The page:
Alternative tunings on the guitar

Are you tired of playing guitar in standard tuning? In this post I want to introduce you to a few alternative guitar tunings that you can use. It doesn’t matter what guitar you have, you can do it with any guitar. However, be careful with tunings that involve tightening the tuning peg box more than normal, for example with some air chord tunings.

This lesson is also accompanied by a video to give you an idea of how each of the tunings mentioned below sounds. These are the most commonly used on the guitar, but this doesn’t mean that you can’t experiment with others. Choose the one that most appeals to you, tune the guitar according to the instructions and experiment!

Dropped D (DADGBE)

This is one of the most common alternative tunings on the guitar, in which the sixth string is lowered one tone. That is, if the sixth string, in standard tuning, is an E, we will lower it to a D. The dropped D tuning is used in countless styles from Country to Metal. We can tune to dropped D by playing the 4th string for reference while adjusting the tuning of the 6th string on the tuning peg to obtain the D.

What are the advantages of this tuning for beginners? that we can play power-chords in a very simple way since we only need one finger to play two notes.

Dropped D double (DADGBD)

It is almost identical to the tuning as before, with the only difference that the 1st string is also lowered to RE. We would then have two D notes on the first and sixth strings instead of two E notes.

Dadgad Tuning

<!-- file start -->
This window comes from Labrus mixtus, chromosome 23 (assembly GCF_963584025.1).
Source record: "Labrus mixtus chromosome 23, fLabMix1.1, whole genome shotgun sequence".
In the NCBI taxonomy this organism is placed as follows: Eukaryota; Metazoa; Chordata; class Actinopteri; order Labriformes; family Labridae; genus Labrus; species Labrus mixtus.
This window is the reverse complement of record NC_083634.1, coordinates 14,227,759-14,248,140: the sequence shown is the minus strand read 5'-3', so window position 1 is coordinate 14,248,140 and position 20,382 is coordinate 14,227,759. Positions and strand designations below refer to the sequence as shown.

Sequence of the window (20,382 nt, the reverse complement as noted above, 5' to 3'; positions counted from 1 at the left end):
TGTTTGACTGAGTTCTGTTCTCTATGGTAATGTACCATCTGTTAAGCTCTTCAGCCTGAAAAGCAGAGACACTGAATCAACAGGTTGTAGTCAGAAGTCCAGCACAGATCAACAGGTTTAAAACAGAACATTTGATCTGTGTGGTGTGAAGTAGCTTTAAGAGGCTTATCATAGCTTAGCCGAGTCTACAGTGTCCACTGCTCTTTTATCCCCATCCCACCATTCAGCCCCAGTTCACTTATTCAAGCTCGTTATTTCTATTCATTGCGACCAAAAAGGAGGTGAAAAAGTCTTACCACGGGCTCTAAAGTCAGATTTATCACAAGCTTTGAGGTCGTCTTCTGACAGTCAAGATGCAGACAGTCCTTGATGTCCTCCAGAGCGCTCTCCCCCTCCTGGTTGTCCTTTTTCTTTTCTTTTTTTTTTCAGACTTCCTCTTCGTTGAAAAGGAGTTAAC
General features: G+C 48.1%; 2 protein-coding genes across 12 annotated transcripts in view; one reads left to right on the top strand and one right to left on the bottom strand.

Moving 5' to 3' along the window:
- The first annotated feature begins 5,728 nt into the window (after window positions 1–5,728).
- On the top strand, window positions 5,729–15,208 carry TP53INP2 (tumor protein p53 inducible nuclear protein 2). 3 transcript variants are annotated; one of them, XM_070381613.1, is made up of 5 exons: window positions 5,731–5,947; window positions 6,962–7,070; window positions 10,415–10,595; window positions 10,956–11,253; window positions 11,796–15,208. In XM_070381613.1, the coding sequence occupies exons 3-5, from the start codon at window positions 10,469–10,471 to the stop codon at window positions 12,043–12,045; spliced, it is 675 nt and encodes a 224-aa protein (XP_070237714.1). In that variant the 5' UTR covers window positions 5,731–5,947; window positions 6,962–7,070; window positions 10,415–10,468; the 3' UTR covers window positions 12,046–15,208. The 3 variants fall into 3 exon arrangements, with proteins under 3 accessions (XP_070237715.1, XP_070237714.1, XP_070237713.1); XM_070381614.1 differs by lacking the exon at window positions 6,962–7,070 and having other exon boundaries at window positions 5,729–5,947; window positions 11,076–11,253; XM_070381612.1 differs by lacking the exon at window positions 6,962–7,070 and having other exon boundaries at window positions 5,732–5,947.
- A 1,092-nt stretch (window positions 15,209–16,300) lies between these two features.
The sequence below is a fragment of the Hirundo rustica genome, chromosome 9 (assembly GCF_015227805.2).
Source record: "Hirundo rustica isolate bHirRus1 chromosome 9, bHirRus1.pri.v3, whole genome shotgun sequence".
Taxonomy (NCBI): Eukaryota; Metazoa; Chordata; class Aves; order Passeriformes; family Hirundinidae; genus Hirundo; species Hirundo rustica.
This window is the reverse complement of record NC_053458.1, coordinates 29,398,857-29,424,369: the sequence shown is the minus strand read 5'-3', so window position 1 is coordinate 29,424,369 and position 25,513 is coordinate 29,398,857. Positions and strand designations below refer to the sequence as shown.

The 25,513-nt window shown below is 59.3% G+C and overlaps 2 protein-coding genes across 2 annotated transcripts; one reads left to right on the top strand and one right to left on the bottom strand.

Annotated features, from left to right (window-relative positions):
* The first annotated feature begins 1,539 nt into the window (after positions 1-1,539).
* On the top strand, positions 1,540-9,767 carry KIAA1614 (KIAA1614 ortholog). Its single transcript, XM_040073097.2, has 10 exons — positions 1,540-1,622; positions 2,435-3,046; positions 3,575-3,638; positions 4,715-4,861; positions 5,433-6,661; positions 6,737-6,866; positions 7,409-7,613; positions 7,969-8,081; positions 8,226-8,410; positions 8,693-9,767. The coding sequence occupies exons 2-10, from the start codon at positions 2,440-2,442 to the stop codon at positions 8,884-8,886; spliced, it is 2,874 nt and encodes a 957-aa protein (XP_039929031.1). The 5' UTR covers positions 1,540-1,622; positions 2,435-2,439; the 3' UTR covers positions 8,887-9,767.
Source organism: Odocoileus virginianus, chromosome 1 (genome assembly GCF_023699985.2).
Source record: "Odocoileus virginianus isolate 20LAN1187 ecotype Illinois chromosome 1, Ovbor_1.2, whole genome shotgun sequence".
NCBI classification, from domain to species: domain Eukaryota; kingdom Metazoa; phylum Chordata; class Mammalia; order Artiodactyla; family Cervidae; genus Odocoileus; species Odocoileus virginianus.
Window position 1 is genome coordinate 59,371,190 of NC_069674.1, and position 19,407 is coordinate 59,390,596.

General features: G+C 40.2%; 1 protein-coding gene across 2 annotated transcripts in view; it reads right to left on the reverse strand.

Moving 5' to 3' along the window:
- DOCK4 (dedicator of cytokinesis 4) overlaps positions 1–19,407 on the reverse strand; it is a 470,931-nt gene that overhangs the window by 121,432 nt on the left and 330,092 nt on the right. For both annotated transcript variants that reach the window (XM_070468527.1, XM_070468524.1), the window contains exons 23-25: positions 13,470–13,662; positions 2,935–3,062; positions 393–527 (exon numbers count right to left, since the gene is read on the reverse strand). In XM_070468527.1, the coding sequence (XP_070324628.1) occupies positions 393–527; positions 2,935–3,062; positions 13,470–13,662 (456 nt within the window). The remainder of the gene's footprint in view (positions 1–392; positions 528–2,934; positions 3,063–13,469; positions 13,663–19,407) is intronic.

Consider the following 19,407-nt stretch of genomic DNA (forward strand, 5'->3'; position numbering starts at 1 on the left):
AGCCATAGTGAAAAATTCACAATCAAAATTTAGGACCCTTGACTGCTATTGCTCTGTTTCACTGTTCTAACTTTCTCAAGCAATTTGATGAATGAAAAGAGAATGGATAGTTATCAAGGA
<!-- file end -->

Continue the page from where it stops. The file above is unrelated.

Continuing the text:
This tuning, as its name indicates, consists of a tuning based on the notes D A D G A D. Which are equivalent to the notes D, A, D, G, A, A and D. This alternative tuning on the guitar is very versatile for certain styles. The chord formed by playing all the notes in the air is a D sus4 chord.

Alternative tunings on the guitar: open tunings

Open tunings are very playful and have a lot of sonic possibilities compared to standard tunings. tuning standard . This type of tuning will give us a triad chord when all the strings are played in the air.

As an example we have:

  • Open D (DADF#AD): A D major chord when we play all the notes in the air. Very common in the blues. A variation would be the D minor chord by lowering the F#(F#) one semitone.
  • Open C (CGCGCE): A C chord with all notes in the air.
  • Open E (EBEG#BE): An E chord with all strings in the air.
  • Open G (DGDGBD): A G chord with all strings in the air. This tuning is common among blues guitarists who use slide.

Alternative tunings on the guitar: the regular tunings

Regular tunings are so called because they consist of matching all the notes of the guitar in a way that there is an equivalent between them. intervalmusical  equivalent between them.

Perhaps the most commonly used regular tuning on the guitar is tuning by minor or major thirds:

  • Tuning by major thirds (G♯-C-E-G♯-C-E): This tuning is interesting because the fingers do not require much stretching when playing a chord. In this tuning, all the strings in the air form an augmented chord triad  augmented C.
  • The tuning by minor thirds C2-Eb2-Gb2-A2-C3-Eb3 : The tuning by intervals of minor thirds will form a C chord if we play all the strings in the air. diminished chord if we play all the strings in the air.

This is a quite compressed chord since all the strings are tuned in such a way that the distance between them has hardly any separation. This tuning consists of 4 semitones.

Just fourths tuning (E A D G C F): Very popular among rock fusion artists. The great advantage of this tuning is that when we play a scale, compared to the standard tuning, we have a completely symmetrical performance of the scale.

That said, here I have introduced you to the most commonly used alternative guitar tunings. However, there are as many tunings as you want. You just have to have a little imagination and explore.

And as I said above, if you are going to use an alternative tuning, it is better to tune downwards, i.e. towards the low notes and not upwards, as you may break some strings if you force too much.

Other tunings not mentioned are mandolin tuning or v iolin, minor sixth tuning, major sixth tuning, 6 semitone tunings and 7 semitone tunings.

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